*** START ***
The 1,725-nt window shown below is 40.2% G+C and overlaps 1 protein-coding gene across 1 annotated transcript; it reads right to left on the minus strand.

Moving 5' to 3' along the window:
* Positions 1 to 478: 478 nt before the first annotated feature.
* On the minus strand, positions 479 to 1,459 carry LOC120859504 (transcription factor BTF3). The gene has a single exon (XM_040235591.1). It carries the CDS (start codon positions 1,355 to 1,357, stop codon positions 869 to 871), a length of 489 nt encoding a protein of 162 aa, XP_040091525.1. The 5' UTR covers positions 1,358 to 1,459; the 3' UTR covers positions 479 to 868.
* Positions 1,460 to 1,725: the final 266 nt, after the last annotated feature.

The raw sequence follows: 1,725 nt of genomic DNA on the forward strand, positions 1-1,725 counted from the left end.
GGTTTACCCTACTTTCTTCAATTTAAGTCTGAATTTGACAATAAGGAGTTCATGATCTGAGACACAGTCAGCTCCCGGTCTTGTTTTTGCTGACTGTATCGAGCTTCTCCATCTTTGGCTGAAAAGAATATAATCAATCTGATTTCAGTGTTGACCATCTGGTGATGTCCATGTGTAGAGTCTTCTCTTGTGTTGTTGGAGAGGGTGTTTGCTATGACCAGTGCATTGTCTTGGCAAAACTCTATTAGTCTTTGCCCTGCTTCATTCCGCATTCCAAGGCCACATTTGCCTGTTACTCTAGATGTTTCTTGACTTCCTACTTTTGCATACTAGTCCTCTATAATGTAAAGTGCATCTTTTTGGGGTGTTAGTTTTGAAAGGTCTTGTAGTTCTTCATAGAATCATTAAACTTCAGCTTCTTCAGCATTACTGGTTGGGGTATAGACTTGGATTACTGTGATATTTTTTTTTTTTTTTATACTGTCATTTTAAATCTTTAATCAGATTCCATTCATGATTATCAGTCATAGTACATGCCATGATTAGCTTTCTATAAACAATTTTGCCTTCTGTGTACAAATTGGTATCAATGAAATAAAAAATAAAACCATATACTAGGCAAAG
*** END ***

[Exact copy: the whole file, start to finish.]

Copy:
The 1,725-nt window shown below is 40.2% G+C and overlaps 1 protein-coding gene across 1 annotated transcript; it reads right to left on the minus strand.

Moving 5' to 3' along the window:
* Positions 1 to 478: 478 nt before the first annotated feature.
* On the minus strand, positions 479 to 1,459 carry LOC120859504 (transcription factor BTF3). The gene has a single exon (XM_040235591.1). It carries the CDS (start codon positions 1,355 to 1,357, stop codon positions 869 to 871), a length of 489 nt encoding a protein of 162 aa, XP_040091525.1. The 5' UTR covers positions 1,358 to 1,459; the 3' UTR covers positions 479 to 868.
* Positions 1,460 to 1,725: the final 266 nt, after the last annotated feature.

The raw sequence follows: 1,725 nt of genomic DNA on the forward strand, positions 1-1,725 counted from the left end.
GGTTTACCCTACTTTCTTCAATTTAAGTCTGAATTTGACAATAAGGAGTTCATGATCTGAGACACAGTCAGCTCCCGGTCTTGTTTTTGCTGACTGTATCGAGCTTCTCCATCTTTGGCTGAAAAGAATATAATCAATCTGATTTCAGTGTTGACCATCTGGTGATGTCCATGTGTAGAGTCTTCTCTTGTGTTGTTGGAGAGGGTGTTTGCTATGACCAGTGCATTGTCTTGGCAAAACTCTATTAGTCTTTGCCCTGCTTCATTCCGCATTCCAAGGCCACATTTGCCTGTTACTCTAGATGTTTCTTGACTTCCTACTTTTGCATACTAGTCCTCTATAATGTAAAGTGCATCTTTTTGGGGTGTTAGTTTTGAAAGGTCTTGTAGTTCTTCATAGAATCATTAAACTTCAGCTTCTTCAGCATTACTGGTTGGGGTATAGACTTGGATTACTGTGATATTTTTTTTTTTTTTTATACTGTCATTTTAAATCTTTAATCAGATTCCATTCATGATTATCAGTCATAGTACATGCCATGATTAGCTTTCTATAAACAATTTTGCCTTCTGTGTACAAATTGGTATCAATGAAATAAAAAATAAAACCATATACTAGGCAAAG